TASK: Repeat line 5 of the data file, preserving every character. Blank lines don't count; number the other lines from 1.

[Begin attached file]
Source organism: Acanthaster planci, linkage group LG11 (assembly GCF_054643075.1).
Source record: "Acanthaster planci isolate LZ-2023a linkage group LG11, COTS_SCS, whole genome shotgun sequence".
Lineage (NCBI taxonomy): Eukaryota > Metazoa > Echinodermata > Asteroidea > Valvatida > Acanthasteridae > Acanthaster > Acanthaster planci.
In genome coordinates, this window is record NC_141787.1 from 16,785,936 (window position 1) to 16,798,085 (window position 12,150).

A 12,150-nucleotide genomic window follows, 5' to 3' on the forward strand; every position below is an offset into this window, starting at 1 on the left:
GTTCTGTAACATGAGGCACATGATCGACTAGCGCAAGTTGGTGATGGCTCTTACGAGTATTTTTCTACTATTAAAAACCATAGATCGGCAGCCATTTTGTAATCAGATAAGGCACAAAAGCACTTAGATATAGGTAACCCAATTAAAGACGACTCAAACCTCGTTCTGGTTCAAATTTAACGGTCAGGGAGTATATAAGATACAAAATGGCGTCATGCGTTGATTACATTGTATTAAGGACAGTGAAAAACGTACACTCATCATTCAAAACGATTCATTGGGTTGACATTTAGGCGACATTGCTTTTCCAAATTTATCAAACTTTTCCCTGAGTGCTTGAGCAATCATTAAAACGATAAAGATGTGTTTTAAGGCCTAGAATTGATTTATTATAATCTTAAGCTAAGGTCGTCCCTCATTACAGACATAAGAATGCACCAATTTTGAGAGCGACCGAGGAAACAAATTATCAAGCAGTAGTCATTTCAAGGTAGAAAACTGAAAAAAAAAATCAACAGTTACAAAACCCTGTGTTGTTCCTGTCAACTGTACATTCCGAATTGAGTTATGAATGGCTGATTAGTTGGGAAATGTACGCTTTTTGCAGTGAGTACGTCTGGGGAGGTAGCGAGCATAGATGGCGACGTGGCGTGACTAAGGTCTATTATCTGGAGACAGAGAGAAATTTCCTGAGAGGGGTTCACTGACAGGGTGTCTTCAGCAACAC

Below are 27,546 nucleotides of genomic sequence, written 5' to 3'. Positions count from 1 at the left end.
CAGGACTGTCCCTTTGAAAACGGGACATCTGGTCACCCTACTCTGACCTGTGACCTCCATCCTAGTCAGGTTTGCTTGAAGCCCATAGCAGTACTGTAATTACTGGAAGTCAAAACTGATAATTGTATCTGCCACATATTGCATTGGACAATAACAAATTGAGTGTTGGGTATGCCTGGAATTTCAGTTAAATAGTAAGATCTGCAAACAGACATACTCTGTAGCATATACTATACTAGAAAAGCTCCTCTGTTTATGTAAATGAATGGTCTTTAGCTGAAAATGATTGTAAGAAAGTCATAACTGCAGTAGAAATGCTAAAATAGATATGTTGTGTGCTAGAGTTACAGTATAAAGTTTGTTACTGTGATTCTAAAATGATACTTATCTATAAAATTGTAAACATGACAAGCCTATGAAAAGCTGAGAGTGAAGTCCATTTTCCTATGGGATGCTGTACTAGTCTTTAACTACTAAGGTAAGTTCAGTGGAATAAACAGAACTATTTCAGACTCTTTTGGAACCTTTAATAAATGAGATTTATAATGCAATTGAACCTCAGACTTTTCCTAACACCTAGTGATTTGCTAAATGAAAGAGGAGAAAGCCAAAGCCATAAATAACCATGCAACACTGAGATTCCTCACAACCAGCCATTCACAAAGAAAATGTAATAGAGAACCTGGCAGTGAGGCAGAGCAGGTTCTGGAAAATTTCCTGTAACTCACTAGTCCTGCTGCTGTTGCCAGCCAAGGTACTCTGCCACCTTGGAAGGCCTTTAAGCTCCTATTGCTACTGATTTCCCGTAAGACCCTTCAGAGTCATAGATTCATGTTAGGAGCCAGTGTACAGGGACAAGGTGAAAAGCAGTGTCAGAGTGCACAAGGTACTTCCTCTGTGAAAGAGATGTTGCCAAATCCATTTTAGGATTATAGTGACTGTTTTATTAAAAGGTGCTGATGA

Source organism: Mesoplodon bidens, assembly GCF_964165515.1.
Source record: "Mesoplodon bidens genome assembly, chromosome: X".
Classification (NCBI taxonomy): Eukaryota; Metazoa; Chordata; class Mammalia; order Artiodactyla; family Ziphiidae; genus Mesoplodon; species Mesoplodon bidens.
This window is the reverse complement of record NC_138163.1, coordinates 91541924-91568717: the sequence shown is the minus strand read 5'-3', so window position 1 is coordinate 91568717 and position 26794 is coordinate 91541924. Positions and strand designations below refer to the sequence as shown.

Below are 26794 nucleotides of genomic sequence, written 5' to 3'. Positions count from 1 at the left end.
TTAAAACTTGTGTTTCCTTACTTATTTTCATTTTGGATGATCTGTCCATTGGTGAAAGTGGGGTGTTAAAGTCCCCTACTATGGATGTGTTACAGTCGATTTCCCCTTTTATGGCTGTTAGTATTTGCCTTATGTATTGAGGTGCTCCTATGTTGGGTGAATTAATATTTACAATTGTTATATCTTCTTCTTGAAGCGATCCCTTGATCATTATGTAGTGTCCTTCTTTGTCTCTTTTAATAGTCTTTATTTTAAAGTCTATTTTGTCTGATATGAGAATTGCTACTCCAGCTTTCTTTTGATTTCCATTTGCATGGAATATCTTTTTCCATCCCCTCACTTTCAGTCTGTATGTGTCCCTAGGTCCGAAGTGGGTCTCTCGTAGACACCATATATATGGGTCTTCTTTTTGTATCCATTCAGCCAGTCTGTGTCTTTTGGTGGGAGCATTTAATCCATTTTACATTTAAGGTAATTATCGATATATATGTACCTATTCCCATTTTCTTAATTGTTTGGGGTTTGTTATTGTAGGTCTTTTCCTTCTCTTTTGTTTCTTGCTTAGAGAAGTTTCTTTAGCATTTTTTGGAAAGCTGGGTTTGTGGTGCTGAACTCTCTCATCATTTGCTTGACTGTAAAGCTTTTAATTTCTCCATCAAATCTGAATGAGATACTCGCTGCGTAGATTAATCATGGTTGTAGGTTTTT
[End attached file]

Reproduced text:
A 12,150-nucleotide genomic window follows, 5' to 3' on the forward strand; every position below is an offset into this window, starting at 1 on the left: